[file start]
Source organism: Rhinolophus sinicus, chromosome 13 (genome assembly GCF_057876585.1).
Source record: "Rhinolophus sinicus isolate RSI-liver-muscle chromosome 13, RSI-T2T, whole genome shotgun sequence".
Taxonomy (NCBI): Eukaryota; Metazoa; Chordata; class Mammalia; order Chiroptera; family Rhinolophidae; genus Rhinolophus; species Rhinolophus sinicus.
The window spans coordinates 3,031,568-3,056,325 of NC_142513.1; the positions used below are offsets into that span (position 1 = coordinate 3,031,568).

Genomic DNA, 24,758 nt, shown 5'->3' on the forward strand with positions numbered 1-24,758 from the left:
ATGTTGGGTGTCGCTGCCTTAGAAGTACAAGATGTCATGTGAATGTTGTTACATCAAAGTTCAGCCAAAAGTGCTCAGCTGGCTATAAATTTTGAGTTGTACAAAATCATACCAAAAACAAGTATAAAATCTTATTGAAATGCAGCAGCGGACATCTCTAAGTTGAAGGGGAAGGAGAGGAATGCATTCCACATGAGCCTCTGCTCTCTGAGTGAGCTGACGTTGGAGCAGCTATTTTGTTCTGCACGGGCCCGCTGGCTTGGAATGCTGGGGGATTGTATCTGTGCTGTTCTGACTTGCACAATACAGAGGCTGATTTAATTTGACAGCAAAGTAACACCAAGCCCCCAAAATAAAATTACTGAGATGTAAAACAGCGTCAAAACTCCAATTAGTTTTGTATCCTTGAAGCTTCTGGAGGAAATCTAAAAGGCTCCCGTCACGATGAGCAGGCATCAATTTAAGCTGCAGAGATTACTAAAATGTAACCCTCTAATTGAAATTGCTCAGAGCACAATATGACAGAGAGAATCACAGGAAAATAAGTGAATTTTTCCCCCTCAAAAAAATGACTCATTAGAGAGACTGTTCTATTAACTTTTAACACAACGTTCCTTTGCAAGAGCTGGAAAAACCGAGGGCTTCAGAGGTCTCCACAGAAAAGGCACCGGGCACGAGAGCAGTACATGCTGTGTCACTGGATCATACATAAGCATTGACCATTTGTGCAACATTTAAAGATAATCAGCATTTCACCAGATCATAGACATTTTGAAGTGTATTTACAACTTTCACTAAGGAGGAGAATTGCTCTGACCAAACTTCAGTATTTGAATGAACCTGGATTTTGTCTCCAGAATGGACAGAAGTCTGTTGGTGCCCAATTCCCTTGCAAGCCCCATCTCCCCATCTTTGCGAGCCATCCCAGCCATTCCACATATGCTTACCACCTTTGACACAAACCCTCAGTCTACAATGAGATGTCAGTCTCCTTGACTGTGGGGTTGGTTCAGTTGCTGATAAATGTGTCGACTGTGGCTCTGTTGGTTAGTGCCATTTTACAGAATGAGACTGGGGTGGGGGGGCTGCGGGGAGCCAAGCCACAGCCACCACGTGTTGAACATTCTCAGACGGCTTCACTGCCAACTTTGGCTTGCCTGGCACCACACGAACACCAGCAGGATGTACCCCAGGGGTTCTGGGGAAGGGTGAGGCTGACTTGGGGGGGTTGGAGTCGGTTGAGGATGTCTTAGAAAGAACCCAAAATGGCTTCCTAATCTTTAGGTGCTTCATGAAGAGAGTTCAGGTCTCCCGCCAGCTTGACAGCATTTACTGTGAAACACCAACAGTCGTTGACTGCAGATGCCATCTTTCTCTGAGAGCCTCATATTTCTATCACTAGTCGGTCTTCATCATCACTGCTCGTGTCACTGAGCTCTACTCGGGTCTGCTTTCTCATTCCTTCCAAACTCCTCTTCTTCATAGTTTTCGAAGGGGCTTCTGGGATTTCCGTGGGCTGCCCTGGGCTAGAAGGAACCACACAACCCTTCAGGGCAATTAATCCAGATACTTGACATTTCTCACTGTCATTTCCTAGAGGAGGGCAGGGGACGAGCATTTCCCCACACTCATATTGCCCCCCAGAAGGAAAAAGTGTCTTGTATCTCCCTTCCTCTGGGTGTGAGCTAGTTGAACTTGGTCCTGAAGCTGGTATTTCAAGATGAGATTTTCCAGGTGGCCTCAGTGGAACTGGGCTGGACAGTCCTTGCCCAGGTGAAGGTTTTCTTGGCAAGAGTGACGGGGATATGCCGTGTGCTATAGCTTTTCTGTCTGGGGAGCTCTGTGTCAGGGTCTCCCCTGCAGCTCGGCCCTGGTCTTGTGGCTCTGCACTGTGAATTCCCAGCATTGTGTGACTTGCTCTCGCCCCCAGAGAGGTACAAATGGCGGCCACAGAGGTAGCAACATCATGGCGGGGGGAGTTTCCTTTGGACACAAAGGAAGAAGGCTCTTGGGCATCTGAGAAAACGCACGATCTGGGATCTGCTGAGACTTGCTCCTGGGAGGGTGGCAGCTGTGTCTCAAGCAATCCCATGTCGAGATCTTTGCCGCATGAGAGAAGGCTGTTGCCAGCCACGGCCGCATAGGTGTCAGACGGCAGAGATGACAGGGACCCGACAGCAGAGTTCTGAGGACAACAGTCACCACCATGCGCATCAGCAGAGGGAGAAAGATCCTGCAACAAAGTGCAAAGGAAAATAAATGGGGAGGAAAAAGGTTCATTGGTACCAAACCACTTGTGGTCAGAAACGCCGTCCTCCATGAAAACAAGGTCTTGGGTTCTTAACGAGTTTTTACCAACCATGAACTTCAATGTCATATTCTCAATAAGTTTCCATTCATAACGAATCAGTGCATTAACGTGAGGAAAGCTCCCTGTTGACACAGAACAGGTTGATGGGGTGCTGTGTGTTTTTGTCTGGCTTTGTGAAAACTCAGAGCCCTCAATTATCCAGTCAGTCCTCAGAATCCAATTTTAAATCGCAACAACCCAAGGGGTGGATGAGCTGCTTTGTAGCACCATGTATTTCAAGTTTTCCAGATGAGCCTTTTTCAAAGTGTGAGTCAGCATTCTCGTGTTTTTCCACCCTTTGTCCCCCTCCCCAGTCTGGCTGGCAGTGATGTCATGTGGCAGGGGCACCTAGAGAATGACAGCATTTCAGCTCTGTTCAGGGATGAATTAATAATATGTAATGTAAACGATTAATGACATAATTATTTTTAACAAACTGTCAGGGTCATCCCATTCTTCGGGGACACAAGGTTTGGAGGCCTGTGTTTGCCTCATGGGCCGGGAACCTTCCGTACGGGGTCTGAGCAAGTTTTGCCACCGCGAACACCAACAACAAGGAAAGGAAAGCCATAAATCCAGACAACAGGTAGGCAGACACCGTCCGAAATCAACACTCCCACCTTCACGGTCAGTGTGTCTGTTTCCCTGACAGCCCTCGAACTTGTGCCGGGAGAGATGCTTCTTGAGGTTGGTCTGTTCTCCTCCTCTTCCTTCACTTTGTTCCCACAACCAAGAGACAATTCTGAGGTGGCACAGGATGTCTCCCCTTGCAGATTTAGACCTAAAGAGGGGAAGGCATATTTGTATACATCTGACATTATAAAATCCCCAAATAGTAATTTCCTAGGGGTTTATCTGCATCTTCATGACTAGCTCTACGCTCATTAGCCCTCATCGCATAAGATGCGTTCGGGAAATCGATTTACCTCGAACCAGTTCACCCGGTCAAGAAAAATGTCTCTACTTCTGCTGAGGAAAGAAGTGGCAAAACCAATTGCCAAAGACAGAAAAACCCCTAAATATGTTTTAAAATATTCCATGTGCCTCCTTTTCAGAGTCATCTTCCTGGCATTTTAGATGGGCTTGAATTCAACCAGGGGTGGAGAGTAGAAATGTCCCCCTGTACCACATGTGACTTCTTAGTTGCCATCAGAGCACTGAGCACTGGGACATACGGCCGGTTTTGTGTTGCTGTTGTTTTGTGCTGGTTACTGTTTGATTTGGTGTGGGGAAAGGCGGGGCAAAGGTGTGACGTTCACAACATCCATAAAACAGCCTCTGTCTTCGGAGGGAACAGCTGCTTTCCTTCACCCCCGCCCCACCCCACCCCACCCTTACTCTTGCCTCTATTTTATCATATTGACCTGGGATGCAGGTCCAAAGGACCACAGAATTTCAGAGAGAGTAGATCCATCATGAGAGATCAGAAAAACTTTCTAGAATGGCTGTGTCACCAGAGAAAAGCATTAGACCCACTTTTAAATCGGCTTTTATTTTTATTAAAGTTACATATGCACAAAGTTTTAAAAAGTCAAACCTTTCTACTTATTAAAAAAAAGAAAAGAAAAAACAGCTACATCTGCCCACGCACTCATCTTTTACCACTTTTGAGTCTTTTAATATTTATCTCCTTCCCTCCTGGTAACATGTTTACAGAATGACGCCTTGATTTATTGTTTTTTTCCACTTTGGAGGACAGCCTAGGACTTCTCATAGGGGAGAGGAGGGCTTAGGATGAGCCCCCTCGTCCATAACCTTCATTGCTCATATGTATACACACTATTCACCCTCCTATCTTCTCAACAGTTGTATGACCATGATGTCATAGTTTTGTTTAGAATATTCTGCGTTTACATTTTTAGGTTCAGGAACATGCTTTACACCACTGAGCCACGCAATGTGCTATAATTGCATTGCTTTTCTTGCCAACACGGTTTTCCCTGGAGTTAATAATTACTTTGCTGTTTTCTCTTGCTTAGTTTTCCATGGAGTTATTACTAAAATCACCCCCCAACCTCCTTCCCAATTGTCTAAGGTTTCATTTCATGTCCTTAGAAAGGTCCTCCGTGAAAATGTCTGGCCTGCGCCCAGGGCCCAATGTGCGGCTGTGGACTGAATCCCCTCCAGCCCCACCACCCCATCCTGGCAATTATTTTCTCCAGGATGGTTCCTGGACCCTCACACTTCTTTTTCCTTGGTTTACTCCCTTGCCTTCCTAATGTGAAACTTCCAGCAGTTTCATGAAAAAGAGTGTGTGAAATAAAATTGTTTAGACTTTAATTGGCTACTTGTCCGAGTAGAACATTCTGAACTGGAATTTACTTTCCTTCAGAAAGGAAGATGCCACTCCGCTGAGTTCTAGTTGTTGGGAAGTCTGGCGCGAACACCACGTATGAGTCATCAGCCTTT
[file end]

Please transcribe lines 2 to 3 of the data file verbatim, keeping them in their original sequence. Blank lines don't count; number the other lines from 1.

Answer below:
Source record: "Rhinolophus sinicus isolate RSI-liver-muscle chromosome 13, RSI-T2T, whole genome shotgun sequence".
Taxonomy (NCBI): Eukaryota; Metazoa; Chordata; class Mammalia; order Chiroptera; family Rhinolophidae; genus Rhinolophus; species Rhinolophus sinicus.